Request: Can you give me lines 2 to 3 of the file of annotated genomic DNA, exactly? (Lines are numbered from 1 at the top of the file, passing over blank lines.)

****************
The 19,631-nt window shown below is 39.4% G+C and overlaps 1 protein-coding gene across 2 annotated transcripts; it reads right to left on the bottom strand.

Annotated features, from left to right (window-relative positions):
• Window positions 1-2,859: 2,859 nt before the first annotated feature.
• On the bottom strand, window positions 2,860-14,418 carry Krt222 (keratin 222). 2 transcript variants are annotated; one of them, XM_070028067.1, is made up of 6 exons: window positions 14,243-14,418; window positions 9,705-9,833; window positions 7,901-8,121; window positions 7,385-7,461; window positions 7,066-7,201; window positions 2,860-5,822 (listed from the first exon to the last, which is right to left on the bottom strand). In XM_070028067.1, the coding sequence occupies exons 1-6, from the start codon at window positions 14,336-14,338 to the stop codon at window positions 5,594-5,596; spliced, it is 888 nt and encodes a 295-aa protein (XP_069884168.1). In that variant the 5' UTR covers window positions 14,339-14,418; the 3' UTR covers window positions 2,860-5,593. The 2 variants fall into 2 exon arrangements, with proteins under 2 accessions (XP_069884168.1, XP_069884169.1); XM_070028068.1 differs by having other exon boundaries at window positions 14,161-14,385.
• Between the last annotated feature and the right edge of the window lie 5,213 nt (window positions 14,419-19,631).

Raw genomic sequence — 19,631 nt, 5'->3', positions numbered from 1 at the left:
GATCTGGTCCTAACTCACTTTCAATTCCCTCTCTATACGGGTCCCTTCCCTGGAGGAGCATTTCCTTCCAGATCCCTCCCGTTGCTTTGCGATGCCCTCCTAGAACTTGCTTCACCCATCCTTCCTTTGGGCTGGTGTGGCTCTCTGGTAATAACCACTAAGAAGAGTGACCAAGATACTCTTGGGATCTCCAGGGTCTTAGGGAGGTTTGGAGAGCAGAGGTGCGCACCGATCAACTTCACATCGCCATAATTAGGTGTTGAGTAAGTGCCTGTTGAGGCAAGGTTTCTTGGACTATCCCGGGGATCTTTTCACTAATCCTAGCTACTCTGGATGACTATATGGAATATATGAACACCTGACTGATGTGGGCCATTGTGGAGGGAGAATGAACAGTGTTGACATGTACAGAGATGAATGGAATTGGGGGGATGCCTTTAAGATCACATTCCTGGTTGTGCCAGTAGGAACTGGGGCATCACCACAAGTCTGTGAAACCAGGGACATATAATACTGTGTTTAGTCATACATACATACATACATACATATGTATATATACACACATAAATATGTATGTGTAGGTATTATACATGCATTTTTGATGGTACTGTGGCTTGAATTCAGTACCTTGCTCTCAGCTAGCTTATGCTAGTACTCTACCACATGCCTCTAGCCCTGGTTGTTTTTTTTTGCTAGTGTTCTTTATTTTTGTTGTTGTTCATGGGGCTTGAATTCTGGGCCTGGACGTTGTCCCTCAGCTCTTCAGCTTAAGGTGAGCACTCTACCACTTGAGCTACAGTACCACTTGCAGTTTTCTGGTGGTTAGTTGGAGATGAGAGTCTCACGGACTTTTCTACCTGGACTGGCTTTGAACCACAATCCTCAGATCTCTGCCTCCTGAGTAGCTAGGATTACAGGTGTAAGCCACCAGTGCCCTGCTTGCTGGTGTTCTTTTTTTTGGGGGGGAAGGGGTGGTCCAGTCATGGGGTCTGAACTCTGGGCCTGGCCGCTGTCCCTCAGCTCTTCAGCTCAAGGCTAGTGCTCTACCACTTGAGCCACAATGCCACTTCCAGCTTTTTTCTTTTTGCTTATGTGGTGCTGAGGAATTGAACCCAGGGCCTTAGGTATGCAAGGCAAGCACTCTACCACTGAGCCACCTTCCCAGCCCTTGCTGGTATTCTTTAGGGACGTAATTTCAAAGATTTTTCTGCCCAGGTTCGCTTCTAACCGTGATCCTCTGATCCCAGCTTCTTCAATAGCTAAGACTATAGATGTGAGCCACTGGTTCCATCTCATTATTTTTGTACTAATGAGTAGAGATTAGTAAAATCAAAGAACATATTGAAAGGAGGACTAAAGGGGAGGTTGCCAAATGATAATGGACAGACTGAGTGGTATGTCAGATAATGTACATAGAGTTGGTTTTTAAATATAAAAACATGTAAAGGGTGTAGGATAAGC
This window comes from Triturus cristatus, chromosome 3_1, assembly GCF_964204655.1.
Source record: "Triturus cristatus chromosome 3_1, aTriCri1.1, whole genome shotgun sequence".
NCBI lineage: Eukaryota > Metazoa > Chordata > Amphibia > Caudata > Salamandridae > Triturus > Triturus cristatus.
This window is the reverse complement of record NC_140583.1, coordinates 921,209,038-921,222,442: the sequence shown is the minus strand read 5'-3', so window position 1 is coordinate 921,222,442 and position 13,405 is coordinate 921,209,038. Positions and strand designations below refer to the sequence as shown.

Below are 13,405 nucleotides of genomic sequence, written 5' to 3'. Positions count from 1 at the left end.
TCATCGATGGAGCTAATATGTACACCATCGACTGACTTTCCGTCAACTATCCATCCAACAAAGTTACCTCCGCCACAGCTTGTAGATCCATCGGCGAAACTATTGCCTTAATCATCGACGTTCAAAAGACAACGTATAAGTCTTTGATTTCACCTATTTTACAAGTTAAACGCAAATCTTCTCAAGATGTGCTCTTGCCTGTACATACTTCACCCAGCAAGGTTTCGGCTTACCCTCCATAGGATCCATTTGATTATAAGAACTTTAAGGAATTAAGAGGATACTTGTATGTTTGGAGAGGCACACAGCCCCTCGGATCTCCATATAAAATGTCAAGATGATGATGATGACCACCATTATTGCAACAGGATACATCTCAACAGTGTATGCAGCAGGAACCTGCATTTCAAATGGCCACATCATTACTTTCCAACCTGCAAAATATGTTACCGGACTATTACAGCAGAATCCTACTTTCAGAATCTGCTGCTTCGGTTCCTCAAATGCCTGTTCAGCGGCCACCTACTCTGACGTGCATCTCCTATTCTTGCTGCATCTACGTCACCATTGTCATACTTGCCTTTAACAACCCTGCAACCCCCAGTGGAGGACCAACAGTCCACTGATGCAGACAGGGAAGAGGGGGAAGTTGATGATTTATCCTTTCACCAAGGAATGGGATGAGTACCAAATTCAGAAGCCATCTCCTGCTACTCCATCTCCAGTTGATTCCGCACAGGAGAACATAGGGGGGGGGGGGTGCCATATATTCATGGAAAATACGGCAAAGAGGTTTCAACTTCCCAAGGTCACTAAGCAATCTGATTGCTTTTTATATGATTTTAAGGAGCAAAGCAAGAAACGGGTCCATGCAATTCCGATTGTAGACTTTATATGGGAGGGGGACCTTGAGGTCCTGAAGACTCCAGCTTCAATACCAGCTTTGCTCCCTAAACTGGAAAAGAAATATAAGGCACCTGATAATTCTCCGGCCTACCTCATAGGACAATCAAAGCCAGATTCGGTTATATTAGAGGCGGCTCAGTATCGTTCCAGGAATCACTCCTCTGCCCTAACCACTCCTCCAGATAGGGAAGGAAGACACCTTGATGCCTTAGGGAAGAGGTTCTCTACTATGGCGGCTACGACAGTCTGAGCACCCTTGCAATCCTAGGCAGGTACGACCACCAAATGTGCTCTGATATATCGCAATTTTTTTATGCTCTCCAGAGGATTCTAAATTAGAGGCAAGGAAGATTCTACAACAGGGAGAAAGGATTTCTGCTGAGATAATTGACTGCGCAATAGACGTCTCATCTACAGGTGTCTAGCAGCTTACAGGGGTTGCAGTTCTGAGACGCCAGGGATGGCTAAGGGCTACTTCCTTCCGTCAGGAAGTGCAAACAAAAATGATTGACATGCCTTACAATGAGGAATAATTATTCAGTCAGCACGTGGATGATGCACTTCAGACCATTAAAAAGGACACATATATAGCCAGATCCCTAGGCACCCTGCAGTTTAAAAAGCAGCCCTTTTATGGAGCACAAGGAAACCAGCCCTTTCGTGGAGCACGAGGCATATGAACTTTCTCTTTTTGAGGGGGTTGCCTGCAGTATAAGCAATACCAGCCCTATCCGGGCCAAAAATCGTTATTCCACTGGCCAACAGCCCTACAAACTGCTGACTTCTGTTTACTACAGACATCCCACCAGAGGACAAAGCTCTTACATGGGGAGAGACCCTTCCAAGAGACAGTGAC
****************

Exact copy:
Annotated features, from left to right (window-relative positions):
• Window positions 1-2,859: 2,859 nt before the first annotated feature.